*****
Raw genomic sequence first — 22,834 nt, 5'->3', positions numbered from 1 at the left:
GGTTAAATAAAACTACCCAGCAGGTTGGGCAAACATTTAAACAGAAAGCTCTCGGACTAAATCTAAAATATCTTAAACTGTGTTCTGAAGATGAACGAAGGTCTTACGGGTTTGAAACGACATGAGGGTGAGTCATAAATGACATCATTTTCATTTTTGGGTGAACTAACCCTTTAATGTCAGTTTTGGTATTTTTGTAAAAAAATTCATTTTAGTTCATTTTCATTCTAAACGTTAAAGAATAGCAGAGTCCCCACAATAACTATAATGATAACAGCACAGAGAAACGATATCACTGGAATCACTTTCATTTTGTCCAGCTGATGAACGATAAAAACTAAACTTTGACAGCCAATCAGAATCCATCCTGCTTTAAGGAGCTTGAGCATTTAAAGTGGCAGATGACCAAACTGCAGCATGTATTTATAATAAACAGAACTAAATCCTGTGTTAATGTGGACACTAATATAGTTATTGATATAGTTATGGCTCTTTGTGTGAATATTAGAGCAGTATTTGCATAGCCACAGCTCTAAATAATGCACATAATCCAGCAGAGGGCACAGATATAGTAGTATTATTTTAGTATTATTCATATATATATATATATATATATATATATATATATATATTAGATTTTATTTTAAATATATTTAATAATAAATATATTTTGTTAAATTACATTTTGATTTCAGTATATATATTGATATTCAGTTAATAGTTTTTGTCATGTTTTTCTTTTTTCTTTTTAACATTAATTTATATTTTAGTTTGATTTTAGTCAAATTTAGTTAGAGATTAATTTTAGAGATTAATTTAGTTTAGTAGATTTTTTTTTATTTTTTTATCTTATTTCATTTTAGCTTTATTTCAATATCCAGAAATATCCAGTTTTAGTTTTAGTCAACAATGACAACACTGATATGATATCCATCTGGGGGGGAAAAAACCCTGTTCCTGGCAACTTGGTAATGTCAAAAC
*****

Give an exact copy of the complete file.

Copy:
Raw genomic sequence first — 22,834 nt, 5'->3', positions numbered from 1 at the left:
GGTTAAATAAAACTACCCAGCAGGTTGGGCAAACATTTAAACAGAAAGCTCTCGGACTAAATCTAAAATATCTTAAACTGTGTTCTGAAGATGAACGAAGGTCTTACGGGTTTGAAACGACATGAGGGTGAGTCATAAATGACATCATTTTCATTTTTGGGTGAACTAACCCTTTAATGTCAGTTTTGGTATTTTTGTAAAAAAATTCATTTTAGTTCATTTTCATTCTAAACGTTAAAGAATAGCAGAGTCCCCACAATAACTATAATGATAACAGCACAGAGAAACGATATCACTGGAATCACTTTCATTTTGTCCAGCTGATGAACGATAAAAACTAAACTTTGACAGCCAATCAGAATCCATCCTGCTTTAAGGAGCTTGAGCATTTAAAGTGGCAGATGACCAAACTGCAGCATGTATTTATAATAAACAGAACTAAATCCTGTGTTAATGTGGACACTAATATAGTTATTGATATAGTTATGGCTCTTTGTGTGAATATTAGAGCAGTATTTGCATAGCCACAGCTCTAAATAATGCACATAATCCAGCAGAGGGCACAGATATAGTAGTATTATTTTAGTATTATTCATATATATATATATATATATATATATATATATATATATTAGATTTTATTTTAAATATATTTAATAATAAATATATTTTGTTAAATTACATTTTGATTTCAGTATATATATTGATATTCAGTTAATAGTTTTTGTCATGTTTTTCTTTTTTCTTTTTAACATTAATTTATATTTTAGTTTGATTTTAGTCAAATTTAGTTAGAGATTAATTTTAGAGATTAATTTAGTTTAGTAGATTTTTTTTTATTTTTTTATCTTATTTCATTTTAGCTTTATTTCAATATCCAGAAATATCCAGTTTTAGTTTTAGTCAACAATGACAACACTGATATGATATCCATCTGGGGGGGAAAAAACCCTGTTCCTGGCAACTTGGTAATGTCAAAAC